In the lawsuit, one of the educators alleged that active shooter training conducted by the White County Sheriff’s Department’s (WCSD) was “one of the most terrifying experiences” that they have ever had to go through. They claim that they were shot at point-blank range with airsoft guns and were terrorized more than what is considered necessary for an active shooter drill.
The incident in question occurred in 2019. Many of the teachers at Meadowlawn received welts, bruises and abrasions after they were repeatedly shot at by the WCSD officers.
“I was hit four times,” said one teacher. “It hurt so bad.” According to the current lawsuit, these teachers were also subjected to “verbal threats, expletives and screaming.” Many of the officers laughed and joked about their pain as they were screaming in anguish.
After receiving complaints from the teachers, represented by the Indiana State Teachers Association (ISTA), White County Sheriff Bill Brooks, who is among the officers named in the complaint, quickly announced that his department would no longer be using airsoft weapons to train teachers.
The educators at Meadowlawn were supposed to be receiving “ALICE” training – short for Alert, Lockdown, Inform, Counter, Evacuate – an options-based approach that encourages both the teachers and their students to become proactive when it comes to responding to an active shooter. Under this approach, physically engaging the shooter, such as by rushing at him, becomes an option.
ALICE training, however, does not normally involve the use of pellet or airsoft guns. (Related: “Active shooter” drills are a form of police state terrorism against children … shock and awe to give kids PTSD.)
Many of the Meadowlawn teachers reported both physical and emotional injuries during the incident. One teacher had injuries that took weeks to heal. Another first-grade teacher was left with permanent scarring. Meanwhile, a fifth-grade teacher said that she is now experiencing a lot of fear and anxiety and it is affecting her ability to do her job.
Many other Meadowlawn educators have reported losing their faith and trust in the county’s law enforcement officers. Two other teachers have sought psychiatric help, one teacher was diagnosed with post-traumatic stress disorder and has continued to take prescription medication for it. Two other educators said that they stopped teaching shortly after the incident and that their resignation was directly related to the trauma they experienced during the drill.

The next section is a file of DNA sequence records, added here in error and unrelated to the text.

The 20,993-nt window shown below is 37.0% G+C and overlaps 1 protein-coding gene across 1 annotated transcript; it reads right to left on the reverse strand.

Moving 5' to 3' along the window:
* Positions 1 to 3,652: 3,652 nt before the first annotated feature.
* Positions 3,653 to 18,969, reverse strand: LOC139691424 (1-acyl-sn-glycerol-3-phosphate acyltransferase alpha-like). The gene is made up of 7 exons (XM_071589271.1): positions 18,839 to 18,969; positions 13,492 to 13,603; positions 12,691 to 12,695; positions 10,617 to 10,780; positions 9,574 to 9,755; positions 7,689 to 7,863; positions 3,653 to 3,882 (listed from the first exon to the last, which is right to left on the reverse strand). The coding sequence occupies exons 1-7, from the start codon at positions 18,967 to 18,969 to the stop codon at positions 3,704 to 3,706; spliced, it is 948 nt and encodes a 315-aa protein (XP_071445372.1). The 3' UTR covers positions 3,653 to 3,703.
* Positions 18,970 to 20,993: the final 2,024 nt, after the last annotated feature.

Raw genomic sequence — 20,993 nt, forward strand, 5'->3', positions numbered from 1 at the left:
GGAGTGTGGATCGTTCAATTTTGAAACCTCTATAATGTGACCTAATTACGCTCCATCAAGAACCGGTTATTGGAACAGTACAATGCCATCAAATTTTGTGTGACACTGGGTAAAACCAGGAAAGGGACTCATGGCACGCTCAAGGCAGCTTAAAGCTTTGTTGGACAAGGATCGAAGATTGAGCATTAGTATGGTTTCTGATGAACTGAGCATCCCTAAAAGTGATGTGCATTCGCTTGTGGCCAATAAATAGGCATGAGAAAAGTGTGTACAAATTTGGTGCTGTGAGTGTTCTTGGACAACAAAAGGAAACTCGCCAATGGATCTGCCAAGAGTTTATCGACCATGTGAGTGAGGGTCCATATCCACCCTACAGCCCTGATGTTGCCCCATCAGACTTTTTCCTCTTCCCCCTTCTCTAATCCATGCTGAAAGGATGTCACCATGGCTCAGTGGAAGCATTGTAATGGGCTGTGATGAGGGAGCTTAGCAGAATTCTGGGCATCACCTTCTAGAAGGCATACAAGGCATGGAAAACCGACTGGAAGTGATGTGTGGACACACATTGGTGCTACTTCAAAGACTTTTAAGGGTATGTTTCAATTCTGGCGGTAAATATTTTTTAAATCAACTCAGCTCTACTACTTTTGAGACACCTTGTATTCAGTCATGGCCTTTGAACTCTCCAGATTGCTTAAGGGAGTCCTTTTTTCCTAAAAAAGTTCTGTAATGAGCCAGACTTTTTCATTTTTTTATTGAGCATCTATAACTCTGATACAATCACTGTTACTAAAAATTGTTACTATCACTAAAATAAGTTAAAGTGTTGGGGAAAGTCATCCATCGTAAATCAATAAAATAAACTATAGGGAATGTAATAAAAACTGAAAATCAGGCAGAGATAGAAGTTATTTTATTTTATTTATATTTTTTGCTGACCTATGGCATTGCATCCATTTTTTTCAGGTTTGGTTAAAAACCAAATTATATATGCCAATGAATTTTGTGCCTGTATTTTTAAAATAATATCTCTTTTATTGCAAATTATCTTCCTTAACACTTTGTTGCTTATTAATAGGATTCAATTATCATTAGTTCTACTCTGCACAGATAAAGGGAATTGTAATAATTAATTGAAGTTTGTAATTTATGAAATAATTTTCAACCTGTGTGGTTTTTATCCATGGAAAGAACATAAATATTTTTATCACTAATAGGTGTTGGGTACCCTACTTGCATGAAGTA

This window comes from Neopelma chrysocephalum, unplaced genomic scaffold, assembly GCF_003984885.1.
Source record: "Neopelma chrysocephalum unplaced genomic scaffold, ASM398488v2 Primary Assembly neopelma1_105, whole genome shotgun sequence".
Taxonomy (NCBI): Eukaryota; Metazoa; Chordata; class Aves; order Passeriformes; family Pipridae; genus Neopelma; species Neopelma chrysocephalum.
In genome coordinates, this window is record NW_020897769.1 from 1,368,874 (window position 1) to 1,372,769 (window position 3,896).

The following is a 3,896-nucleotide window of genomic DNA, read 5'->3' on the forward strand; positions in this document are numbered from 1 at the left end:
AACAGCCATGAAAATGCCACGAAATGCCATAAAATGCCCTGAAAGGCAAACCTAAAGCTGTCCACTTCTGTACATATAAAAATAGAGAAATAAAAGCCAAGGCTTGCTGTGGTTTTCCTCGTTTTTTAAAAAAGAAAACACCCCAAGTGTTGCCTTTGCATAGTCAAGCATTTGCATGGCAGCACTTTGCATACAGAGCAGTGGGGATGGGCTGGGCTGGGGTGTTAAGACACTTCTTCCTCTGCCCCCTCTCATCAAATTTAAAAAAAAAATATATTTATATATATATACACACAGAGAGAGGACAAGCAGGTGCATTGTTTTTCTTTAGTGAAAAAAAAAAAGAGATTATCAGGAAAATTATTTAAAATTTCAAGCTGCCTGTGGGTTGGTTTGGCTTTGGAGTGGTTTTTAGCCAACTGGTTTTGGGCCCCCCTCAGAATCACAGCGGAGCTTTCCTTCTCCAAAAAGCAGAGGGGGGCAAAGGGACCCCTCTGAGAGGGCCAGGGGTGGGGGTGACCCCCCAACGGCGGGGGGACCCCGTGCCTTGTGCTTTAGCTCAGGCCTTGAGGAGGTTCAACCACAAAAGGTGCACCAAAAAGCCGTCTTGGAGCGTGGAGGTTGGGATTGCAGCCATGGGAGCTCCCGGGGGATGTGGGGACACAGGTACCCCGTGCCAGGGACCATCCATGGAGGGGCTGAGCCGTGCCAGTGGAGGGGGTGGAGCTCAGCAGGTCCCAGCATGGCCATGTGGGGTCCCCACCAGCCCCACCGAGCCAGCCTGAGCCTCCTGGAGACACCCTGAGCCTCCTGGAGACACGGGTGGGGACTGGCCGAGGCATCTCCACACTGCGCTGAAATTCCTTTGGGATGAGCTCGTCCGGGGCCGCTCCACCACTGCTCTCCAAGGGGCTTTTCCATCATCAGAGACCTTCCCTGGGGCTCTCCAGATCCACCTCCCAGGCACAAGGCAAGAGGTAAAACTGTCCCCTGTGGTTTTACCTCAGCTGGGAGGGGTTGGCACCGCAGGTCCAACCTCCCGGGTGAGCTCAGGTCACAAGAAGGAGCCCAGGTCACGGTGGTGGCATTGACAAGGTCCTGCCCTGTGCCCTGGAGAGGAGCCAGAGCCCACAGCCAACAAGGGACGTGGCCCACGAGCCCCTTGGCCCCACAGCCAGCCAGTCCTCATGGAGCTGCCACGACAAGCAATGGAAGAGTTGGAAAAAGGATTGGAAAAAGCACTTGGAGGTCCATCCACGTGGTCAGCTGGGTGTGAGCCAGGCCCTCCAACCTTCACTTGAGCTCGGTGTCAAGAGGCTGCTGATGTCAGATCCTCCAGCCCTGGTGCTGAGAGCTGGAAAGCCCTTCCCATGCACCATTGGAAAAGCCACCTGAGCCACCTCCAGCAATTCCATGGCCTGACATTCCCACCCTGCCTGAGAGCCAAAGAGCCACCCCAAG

According to the lawsuit, at one point during the drill, the teachers were broken up into small groups and ordered to kneel and face the wall. While in this position, they were shot repeatedly in the back “execution style” by the sheriff’s deputies, who were playing the role of school shooters.
“This is what happens when you cower and do nothing,” on deputy allegedly said.
After the exercise, the teachers were then told not to tell the other teachers, who were waiting in another room for their turn, what had happened to them.
“For each Plaintiff, the ‘Execution Style Drill’ was one of the most terrifying experiences of their life,” read the lawsuit. “Immobilized by fear and the physical force of the bullets pinning them down, participants could not turn around. Doing so would have exposed them to shots in the face and shots at even closer range.”
According to other statements from the teachers, the sheriff’s deputies that participated in the drill were relishing their roles. One deputy is even alleged to have yelled out threats like, “I'm going to kill you all!” while walking down the hallways.
The teachers were also shot during other drills, in which they were instructed to hide in classrooms, to barricade doors and to throw tennis balls at the officers in self-defense.
Eight of the 35 Meadowlawn teachers who participated in the training are joining the lawsuit which was filed last week in the U.S. District Court in Lafayette. Along with Sheriff Brooks, the other defendants are White County, the sheriff’s department and four sheriff’s deputies that participated in the drill.
The defendants are being charged with using excessive force, committing assault and battery, intentionally inflicting emotional distress and subjecting the Meadowlawn teachers to unreasonable seizure and false imprisonment. The plaintiffs are demanding compensatory and punitive damages.
ISTA, which represents the teachers, said that it wants to prevent teachers from enduring similar experiences in the future.
“We do not believe that a school or trainer should conduct any kind of active shooter training drill that includes the firing of any type of projectile at an employee or a student,” said Keith Gambill, president of the ISTA.
Gambill, as president of the ISTA, is lobbying the Indiana state legislature to pass a bill that will prohibit teachers in the state from being shot with any kind of ammunition during active shooter drills.
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